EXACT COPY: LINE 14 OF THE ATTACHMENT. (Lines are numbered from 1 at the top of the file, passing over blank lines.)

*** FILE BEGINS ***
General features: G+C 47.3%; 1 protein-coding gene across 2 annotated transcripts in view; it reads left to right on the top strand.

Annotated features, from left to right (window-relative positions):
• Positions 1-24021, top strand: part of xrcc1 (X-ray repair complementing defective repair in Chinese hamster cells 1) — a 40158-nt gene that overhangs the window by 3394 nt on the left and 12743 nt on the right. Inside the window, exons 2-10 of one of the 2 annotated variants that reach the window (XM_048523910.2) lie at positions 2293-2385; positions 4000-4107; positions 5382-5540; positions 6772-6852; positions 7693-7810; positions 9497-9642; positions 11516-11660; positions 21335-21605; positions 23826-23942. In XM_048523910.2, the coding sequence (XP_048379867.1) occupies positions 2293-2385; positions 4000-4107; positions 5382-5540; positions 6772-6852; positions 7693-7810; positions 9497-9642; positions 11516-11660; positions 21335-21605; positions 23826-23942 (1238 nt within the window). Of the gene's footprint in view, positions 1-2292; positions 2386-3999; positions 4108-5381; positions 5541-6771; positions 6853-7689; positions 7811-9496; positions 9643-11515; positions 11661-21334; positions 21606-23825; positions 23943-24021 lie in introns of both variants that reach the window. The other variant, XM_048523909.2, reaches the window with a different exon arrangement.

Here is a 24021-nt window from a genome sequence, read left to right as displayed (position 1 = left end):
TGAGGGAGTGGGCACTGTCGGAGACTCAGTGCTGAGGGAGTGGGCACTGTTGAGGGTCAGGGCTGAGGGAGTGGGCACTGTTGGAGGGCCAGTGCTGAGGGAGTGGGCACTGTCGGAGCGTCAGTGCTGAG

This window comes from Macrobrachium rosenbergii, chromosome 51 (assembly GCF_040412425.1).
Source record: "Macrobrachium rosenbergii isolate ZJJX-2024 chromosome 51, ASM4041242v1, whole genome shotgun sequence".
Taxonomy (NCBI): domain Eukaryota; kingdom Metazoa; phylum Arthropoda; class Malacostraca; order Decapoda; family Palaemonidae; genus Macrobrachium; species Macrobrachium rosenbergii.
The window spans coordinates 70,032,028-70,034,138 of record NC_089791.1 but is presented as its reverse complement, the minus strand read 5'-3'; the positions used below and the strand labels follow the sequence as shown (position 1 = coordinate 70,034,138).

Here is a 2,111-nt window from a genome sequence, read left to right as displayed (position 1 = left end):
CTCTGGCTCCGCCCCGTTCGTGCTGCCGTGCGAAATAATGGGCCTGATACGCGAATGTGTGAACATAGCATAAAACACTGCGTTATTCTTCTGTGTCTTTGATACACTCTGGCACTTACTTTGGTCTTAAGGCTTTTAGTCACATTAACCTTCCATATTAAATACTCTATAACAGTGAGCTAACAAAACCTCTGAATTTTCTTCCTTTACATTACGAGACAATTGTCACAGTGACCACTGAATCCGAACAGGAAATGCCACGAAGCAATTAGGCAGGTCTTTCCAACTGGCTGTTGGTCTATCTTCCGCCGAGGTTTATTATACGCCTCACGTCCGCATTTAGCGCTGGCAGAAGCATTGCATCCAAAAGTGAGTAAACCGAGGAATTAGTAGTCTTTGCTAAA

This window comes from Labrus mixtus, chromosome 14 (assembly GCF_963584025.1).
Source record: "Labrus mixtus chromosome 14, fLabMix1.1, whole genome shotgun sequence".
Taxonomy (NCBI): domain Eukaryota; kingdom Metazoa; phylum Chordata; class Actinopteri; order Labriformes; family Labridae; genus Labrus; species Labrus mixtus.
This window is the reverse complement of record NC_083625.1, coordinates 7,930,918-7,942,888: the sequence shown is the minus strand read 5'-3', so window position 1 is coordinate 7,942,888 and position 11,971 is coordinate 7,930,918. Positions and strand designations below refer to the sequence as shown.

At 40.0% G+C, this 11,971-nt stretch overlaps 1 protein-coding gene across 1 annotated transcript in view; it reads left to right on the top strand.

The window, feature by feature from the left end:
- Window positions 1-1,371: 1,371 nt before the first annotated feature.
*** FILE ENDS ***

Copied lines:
Taxonomy (NCBI): domain Eukaryota; kingdom Metazoa; phylum Chordata; class Actinopteri; order Labriformes; family Labridae; genus Labrus; species Labrus mixtus.